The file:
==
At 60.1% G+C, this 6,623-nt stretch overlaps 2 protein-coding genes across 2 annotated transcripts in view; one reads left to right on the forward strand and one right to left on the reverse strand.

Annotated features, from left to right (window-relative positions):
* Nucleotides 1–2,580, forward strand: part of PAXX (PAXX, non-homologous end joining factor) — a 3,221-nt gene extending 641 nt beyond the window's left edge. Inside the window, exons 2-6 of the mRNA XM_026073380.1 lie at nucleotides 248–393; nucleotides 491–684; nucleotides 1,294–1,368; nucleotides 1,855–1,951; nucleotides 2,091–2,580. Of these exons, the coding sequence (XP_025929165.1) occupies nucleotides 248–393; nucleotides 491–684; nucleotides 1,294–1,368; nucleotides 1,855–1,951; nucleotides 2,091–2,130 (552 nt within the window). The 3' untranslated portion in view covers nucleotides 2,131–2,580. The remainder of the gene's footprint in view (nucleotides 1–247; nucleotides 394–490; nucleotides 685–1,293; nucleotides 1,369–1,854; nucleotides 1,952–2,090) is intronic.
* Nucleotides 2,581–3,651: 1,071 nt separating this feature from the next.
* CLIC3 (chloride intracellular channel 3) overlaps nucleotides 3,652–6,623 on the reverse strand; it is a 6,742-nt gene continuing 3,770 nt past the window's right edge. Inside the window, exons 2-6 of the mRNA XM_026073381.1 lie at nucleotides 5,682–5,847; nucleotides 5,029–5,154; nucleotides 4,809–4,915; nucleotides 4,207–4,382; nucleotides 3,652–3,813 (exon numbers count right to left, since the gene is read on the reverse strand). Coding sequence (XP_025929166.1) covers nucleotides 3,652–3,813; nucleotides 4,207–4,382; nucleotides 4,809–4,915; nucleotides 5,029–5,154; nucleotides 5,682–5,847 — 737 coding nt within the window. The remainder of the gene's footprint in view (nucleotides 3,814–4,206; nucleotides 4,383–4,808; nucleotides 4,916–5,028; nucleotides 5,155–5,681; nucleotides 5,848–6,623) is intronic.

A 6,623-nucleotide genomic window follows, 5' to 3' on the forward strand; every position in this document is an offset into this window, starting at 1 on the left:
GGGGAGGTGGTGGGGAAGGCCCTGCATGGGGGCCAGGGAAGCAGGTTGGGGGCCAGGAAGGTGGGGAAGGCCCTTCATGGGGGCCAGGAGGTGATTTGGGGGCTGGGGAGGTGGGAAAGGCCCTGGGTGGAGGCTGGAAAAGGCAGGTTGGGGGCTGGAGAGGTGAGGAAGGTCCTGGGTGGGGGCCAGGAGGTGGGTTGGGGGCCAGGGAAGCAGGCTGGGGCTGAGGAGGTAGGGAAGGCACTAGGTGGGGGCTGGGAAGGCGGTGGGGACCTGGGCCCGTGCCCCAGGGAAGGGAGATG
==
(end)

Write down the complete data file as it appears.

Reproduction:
At 60.1% G+C, this 6,623-nt stretch overlaps 2 protein-coding genes across 2 annotated transcripts in view; one reads left to right on the forward strand and one right to left on the reverse strand.

Annotated features, from left to right (window-relative positions):
* Nucleotides 1–2,580, forward strand: part of PAXX (PAXX, non-homologous end joining factor) — a 3,221-nt gene extending 641 nt beyond the window's left edge. Inside the window, exons 2-6 of the mRNA XM_026073380.1 lie at nucleotides 248–393; nucleotides 491–684; nucleotides 1,294–1,368; nucleotides 1,855–1,951; nucleotides 2,091–2,580. Of these exons, the coding sequence (XP_025929165.1) occupies nucleotides 248–393; nucleotides 491–684; nucleotides 1,294–1,368; nucleotides 1,855–1,951; nucleotides 2,091–2,130 (552 nt within the window). The 3' untranslated portion in view covers nucleotides 2,131–2,580. The remainder of the gene's footprint in view (nucleotides 1–247; nucleotides 394–490; nucleotides 685–1,293; nucleotides 1,369–1,854; nucleotides 1,952–2,090) is intronic.
* Nucleotides 2,581–3,651: 1,071 nt separating this feature from the next.
* CLIC3 (chloride intracellular channel 3) overlaps nucleotides 3,652–6,623 on the reverse strand; it is a 6,742-nt gene continuing 3,770 nt past the window's right edge. Inside the window, exons 2-6 of the mRNA XM_026073381.1 lie at nucleotides 5,682–5,847; nucleotides 5,029–5,154; nucleotides 4,809–4,915; nucleotides 4,207–4,382; nucleotides 3,652–3,813 (exon numbers count right to left, since the gene is read on the reverse strand). Coding sequence (XP_025929166.1) covers nucleotides 3,652–3,813; nucleotides 4,207–4,382; nucleotides 4,809–4,915; nucleotides 5,029–5,154; nucleotides 5,682–5,847 — 737 coding nt within the window. The remainder of the gene's footprint in view (nucleotides 3,814–4,206; nucleotides 4,383–4,808; nucleotides 4,916–5,028; nucleotides 5,155–5,681; nucleotides 5,848–6,623) is intronic.

A 6,623-nucleotide genomic window follows, 5' to 3' on the forward strand; every position in this document is an offset into this window, starting at 1 on the left:
GGGGAGGTGGTGGGGAAGGCCCTGCATGGGGGCCAGGGAAGCAGGTTGGGGGCCAGGAAGGTGGGGAAGGCCCTTCATGGGGGCCAGGAGGTGATTTGGGGGCTGGGGAGGTGGGAAAGGCCCTGGGTGGAGGCTGGAAAAGGCAGGTTGGGGGCTGGAGAGGTGAGGAAGGTCCTGGGTGGGGGCCAGGAGGTGGGTTGGGGGCCAGGGAAGCAGGCTGGGGCTGAGGAGGTAGGGAAGGCACTAGGTGGGGGCTGGGAAGGCGGTGGGGACCTGGGCCCGTGCCCCAGGGAAGGGAGATG